26 May 2020
Karen was just 35-years-old when melanoma was discovered on her shoulder and in her lymph nodes. Karen underwent surgery to remove the tumours, followed by regular scans to ensure the cancer hadn’t spread.
It was a nervous wait for Karen and her husband Craig after each of her scans, and for 16 months they thought she was in the clear.
All that changed just before last Christmas when her latest scans revealed the devastating news her melanoma had recurred. It was in her lymph nodes, small intestines, and she had 10 tumours in her liver.
In an instant, her life was turned upside down.
“At first I didn’t realise how serious it was - but my husband did. I didn’t want to know the statistics going into treatment as I wanted to remain as positive as I could. I will never forget sitting our little children down and telling them that mummy was very sick. They were only 11, 8 and 4 years old,” Karen recalls.
With the tumours unable to be removed with surgery, she began immunotherapy treatment at Melanoma Institute Australia. After just three rounds of treatment, she got the news she had been longing for. Scans revealed her tumours were shrinking, and she now has no sign of active disease.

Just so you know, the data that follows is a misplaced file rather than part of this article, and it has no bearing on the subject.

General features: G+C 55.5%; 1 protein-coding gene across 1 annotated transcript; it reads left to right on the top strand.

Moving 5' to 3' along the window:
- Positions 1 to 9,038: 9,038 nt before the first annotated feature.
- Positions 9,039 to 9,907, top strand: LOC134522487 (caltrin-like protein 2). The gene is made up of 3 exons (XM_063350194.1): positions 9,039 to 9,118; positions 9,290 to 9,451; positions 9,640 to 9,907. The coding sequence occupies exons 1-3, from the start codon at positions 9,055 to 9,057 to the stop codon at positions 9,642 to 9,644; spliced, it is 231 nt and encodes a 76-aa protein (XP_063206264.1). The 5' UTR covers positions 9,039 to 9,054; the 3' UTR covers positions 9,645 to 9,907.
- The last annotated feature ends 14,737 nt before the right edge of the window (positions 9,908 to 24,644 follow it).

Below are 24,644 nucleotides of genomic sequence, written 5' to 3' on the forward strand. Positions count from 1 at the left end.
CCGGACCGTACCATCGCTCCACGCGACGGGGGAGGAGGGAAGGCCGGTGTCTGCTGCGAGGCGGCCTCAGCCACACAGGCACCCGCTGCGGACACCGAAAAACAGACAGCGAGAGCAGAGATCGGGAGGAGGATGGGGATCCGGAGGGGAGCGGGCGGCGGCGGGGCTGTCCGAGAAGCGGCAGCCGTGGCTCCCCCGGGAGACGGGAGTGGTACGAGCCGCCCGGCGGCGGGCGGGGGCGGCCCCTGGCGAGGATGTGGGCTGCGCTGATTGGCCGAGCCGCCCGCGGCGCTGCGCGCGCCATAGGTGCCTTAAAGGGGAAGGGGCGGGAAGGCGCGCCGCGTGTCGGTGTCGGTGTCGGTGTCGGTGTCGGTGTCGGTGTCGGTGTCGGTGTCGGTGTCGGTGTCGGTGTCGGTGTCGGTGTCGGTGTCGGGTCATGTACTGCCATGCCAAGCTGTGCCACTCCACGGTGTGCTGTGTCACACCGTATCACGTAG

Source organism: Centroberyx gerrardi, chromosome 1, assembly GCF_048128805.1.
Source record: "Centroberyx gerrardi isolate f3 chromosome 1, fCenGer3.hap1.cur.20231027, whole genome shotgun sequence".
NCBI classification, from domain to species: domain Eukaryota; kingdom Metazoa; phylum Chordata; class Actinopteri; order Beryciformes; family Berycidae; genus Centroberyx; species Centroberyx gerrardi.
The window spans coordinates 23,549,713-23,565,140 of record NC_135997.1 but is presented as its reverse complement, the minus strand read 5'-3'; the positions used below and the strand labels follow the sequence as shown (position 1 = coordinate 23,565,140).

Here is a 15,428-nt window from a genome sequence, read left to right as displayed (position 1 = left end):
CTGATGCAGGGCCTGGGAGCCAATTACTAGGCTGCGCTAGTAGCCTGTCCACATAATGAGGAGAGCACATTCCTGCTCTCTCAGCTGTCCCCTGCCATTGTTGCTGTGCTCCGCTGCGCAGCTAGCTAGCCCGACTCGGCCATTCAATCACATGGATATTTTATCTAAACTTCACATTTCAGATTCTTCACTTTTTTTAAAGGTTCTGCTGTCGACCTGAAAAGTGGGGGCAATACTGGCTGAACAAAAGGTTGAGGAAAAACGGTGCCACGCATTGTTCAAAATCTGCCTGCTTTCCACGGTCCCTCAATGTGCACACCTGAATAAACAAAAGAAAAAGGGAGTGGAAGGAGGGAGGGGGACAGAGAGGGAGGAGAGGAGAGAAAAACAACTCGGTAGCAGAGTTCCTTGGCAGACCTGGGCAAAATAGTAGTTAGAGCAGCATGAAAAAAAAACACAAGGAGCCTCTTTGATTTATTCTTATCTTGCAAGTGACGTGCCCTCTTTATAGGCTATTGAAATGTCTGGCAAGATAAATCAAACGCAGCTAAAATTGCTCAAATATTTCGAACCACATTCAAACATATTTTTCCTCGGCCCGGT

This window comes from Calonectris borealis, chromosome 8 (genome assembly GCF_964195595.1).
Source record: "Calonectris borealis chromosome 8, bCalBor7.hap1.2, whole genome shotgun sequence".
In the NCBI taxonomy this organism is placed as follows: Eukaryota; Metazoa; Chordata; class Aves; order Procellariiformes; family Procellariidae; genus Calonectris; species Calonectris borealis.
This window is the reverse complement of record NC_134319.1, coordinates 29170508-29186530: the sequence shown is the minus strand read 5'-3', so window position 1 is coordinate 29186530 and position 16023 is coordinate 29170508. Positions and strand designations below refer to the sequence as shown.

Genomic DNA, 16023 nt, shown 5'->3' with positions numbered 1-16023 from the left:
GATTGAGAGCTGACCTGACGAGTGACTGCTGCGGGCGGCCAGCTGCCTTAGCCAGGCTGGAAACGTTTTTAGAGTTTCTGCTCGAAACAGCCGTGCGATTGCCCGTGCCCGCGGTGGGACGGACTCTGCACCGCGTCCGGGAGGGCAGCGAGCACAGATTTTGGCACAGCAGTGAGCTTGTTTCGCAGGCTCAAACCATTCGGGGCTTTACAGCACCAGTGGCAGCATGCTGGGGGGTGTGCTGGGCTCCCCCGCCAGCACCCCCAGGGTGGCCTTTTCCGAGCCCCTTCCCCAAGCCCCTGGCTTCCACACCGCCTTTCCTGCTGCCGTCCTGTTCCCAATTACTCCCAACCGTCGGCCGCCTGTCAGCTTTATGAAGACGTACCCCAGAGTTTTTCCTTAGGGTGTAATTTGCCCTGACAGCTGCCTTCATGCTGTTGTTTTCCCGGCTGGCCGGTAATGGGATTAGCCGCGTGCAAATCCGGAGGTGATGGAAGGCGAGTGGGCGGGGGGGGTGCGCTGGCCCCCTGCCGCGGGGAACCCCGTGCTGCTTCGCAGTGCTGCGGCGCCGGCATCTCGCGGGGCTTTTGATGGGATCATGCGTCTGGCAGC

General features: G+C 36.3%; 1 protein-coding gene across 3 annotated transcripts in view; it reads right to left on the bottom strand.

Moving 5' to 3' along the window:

Melanoma research and treatment have come so far. But we still have a long way to go. Our focus remains on achieving zero deaths from melanoma - a goal we believe we can reach this decade.
Despite sun-safety and early detection campaigns, particularly relevant during the summer months, melanoma remains the most common cancer affecting 15 to 39-year-olds. One Australian dies from the disease every five hours.
“I know I’ve been very, very lucky. I look at my beautiful children every day and am so thankful for the second chance at life that I’ve been given.”
Karen remains on monthly immunotherapy treatment and 3-monthly scans. She knows the breakthrough treatment saved her life and gave her the chance to see little Max, Mayah and Asher grow up. She wants other melanoma patients and their families to have the same hopes for the future.
“It is frightening to think that less than a decade ago, I would have had no chance of surviving my advanced melanoma. But thanks to research being done at MIA and new treatments now available, our children still have their mum and that means everything to us. Research is saving lives.”
Any life lost to melanoma is one too many. With your support, we will continue our research efforts until we achieve our mission of zero deaths from melanoma, a goal we are now confident we will reach this decade.
Please donate now to help save more lives like Karen's.